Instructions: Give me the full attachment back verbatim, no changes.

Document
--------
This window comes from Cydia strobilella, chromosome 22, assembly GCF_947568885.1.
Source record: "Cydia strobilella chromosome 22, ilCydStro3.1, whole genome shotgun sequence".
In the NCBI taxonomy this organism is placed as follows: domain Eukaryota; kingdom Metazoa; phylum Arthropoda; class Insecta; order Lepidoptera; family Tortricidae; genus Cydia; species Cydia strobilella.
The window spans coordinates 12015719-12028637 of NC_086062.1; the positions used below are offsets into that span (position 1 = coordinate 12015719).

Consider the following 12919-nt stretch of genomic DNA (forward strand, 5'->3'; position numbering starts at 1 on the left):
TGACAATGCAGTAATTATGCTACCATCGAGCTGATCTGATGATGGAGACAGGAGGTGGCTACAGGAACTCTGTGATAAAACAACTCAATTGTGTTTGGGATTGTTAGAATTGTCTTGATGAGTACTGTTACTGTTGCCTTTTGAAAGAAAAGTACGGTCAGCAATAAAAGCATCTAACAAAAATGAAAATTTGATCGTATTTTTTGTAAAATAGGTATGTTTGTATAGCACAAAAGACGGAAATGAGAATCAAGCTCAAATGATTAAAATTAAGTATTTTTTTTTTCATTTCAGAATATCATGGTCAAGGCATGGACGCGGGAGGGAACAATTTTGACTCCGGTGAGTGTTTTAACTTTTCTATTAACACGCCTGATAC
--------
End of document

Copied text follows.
This window comes from Cydia strobilella, chromosome 22, assembly GCF_947568885.1.
Source record: "Cydia strobilella chromosome 22, ilCydStro3.1, whole genome shotgun sequence".
In the NCBI taxonomy this organism is placed as follows: domain Eukaryota; kingdom Metazoa; phylum Arthropoda; class Insecta; order Lepidoptera; family Tortricidae; genus Cydia; species Cydia strobilella.
The window spans coordinates 12015719-12028637 of NC_086062.1; the positions used below are offsets into that span (position 1 = coordinate 12015719).

Consider the following 12919-nt stretch of genomic DNA (forward strand, 5'->3'; position numbering starts at 1 on the left):
TGACAATGCAGTAATTATGCTACCATCGAGCTGATCTGATGATGGAGACAGGAGGTGGCTACAGGAACTCTGTGATAAAACAACTCAATTGTGTTTGGGATTGTTAGAATTGTCTTGATGAGTACTGTTACTGTTGCCTTTTGAAAGAAAAGTACGGTCAGCAATAAAAGCATCTAACAAAAATGAAAATTTGATCGTATTTTTTGTAAAATAGGTATGTTTGTATAGCACAAAAGACGGAAATGAGAATCAAGCTCAAATGATTAAAATTAAGTATTTTTTTTTTCATTTCAGAATATCATGGTCAAGGCATGGACGCGGGAGGGAACAATTTTGACTCCGGTGAGTGTTTTAACTTTTCTATTAACACGCCTGATAC